Quantum Theory of Optical Coherence. Selected Papers and Lectures

  • ID: 2180247
  • Book
  • 656 Pages
  • John Wiley and Sons Ltd
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A summary of the pioneering work of Glauber in the field of optical coherence phenomena and photon statistics, this book describes the fundamental ideas of modern quantum optics and photonics in a tutorial style. It is thus not only intended as a reference for researchers in the field, but also to give graduate students an insight into the basic theories of the field.

Written by the Nobel Laureate himself, the concepts described in this book have formed the basis for three further Nobel Prizes in Physics within the last decade.
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– The Quantum Theory of Optical Coherence (1963)

– Coherent and Incoherent States of the Radiation Field (1966)

– Optical Coherence and Photon Statistics (1964)

– Classical Behavior of Systems of Quantum Oscillators (1966)

– Quantum Theory of Parametric Amplification I (1967)

– Quantum Theory of Parametric Amplification II (1967)

– Photon Statistics (1968)

– Ordered Expansions in Boson Amplitude Operators (1969)

– Density Operators and Quasiprobability Distribution (1969)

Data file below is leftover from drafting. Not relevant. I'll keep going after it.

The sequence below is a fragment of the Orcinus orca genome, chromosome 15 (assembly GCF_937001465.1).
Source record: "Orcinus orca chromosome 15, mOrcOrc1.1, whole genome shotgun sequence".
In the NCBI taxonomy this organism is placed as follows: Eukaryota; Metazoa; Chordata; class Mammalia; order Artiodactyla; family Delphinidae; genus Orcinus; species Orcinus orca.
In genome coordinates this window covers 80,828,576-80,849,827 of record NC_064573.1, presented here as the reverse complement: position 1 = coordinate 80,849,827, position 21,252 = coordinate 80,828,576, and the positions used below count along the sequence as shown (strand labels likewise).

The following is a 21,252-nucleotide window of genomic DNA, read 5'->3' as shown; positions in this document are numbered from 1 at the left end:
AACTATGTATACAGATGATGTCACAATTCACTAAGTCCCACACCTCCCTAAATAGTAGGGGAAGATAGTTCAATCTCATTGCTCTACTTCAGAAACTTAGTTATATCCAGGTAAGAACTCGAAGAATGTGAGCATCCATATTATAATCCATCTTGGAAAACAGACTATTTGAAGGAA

– Coherence and Quantum Detection (1969)

– Quantum Theory of Coherence (1970)

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Roy J. Glauber, born 1925 in New York City, was a student in the 1941 graduating class at the Bronx High School of Science. He worked on the Manhattan Project for two years before obtaining his bachelor′s degree and then went on to obtain a Ph.D. from Harvard University, where he is now the Mallinckrodt Professor of Physics while also being an Adjunct Professor of Optical Sciences at the University of Arizona. Professor Glauber was awarded the 2005 Nobel Prize in Physics "for his contribution to the quantum theory of optical coherence", together with John L. Hall and Theodor W. Hänsch. His groundbreaking research on optical coherence was published in 1963. The most famous contribution of Professor Glauber to physics is the notion and mathematics behind coherent states.
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